Continuing the Quest for More Trustable Tech

Six years ago, the ThingsCon community set out on a mission: to help create a human-centric & responsible IoT. An important part of this mission was to create a reliable, simple way for consumers to determine whether a connected device meets their privacy and security needs.

Why? By 2020, an estimated 10 billion IoT products will be online in our offices, our public squares, our kitchens, and our bedrooms. What kind of future would we have if these devices weren’t secure?

The Trustable Technology Mark

A powerful proof of concept

Today, two months after the launch of the Trustable Technology Mark, we’ve built a powerful proof of concept: A trust assessment for IoT can be done. More importantly, it can be done cost-effectively, and in a way that supports and incentivizes state of the art practices regarding privacy & data practices, transparency, security, stability, and openness. And it’s compatible and complementary with other great initiatives, like Better IoT, The Digital Standard, and OSHWA.

We also learned there’s a real appetite for and interest in an initiative like this. “Think of the Trustable Technology Mark as an ‘organic’ sticker for connected devices,” Fast Company reported last December.

The first Trustmark carrying products are already on the market

The first products that carry the Trustmark are already on the market. And they represent categories that are notoriously hard to design with privacy in mind, like a smart voice assistant and connected toys. These pioneers prove that it’s possible to think differently, and put users’ rights first. No sketchy data mining here!

Vaikai’s Companion doll was one of the first products to carry the Trustable Technology Mark.

It’ll grow from here

We’ve just launched, and it’s been a great proof of concept. We’ll see the real impact in a year or two, when the next 1–2 generations of products come to market that are designed with the Trustmark in mind. Until then, we’ll keep hosting events to discuss the opportunities of the Trustmark, the importance of the underlying principles, and how to build for them.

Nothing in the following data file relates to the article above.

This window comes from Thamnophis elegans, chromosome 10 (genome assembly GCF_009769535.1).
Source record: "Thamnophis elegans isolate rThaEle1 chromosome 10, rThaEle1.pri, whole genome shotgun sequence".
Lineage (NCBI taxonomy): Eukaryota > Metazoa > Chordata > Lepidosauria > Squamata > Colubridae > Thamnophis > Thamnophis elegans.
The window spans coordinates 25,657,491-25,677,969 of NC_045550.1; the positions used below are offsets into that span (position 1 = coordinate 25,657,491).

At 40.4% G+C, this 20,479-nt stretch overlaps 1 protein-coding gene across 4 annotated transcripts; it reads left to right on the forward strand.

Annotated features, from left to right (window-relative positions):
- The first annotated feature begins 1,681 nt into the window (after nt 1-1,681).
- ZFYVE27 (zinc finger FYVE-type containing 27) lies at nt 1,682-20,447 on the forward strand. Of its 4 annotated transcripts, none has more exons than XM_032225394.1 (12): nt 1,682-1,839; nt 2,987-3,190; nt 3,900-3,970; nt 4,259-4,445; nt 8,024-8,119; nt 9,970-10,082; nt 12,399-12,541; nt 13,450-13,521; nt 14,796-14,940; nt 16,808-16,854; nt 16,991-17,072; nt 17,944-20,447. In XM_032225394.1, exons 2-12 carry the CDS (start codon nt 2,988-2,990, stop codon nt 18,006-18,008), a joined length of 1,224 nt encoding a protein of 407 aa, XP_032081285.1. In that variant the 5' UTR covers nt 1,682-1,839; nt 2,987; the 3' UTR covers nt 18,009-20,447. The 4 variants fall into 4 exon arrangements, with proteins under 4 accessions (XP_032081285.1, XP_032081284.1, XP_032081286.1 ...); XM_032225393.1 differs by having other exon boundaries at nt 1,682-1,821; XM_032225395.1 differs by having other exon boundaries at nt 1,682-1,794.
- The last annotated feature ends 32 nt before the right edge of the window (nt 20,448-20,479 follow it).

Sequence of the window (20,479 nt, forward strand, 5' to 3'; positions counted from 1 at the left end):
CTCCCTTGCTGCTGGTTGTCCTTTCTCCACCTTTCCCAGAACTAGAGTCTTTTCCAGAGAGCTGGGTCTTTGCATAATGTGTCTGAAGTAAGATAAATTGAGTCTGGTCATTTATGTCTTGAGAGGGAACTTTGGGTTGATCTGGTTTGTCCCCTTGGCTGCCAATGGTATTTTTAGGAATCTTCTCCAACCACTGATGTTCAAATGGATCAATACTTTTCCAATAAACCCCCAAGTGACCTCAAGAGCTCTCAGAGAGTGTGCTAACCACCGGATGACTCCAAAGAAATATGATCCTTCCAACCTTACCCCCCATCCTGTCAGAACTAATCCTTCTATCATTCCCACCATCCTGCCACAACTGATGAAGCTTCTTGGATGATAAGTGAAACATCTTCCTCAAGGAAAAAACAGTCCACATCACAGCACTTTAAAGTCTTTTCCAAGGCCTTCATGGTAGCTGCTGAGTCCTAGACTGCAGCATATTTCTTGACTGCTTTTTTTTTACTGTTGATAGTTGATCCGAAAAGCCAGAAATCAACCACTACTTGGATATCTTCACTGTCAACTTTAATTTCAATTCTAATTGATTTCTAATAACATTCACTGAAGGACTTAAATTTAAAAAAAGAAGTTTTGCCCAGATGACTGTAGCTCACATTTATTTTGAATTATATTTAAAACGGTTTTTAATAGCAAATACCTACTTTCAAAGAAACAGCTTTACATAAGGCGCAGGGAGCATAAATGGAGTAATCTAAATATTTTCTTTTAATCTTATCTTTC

What’s next? Better tools & other domains

For the short term, we’ll develop tools to support the design process. We have been working with the brilliant Dries de Roeck on this, who has been prototyping the first iteration of tools for this specific purpose already.

In parallel, and beyond the short term, we’ll see how our research and our findings can help support and inform other areas. We’ve been getting a surprising amount of interest from policy makers about applicability to the domain of Smart Cities and Artificial Intelligence. This is exciting; I’m convinced the underlying principles of the Trustmark can be adapted for other contexts and have meaningful impact. After all, the Trustmark is a means to an end: It’s a way to make technology more trustworthy — one product or policy at a time.


ABOUT THE TRUSTABLE TECHNOLOGY MARK

The Trustable Technology Mark is a trustmark for the Internet of Things (IoT): It empowers consumers to make informed decisions & enables companies to prove their connected products are trustworthy. The Trustable Technology Mark is a ThingsCon initiative. It was developed with support from the Mozilla Foundation in the form of a Mozilla Fellowship for project lead and ThingsCon co-founder Peter Bihr.

ABOUT THINGSCON

ThingsCon is a global community and event platform for IoT practitioners. Its mission is to foster the creation of a human-centric and responsible Internet of Things (IoT). Through events, research, publications and other initiatives, ThingsCon provides practitioners with an open environment for reflection & collaborative action.

ABOUT MOZILLA

Mozilla believes the internet must always remain a global public resource, open and accessible to all. Our work is guided by the Mozilla Manifesto. Mozilla focuses on fueling the movement for a healthy internet by supporting fellows working on key internet issues; connecting open internet leaders at events like MozFest; publishing critical research in the Internet Health Report; and rallying citizens around advocacy issues.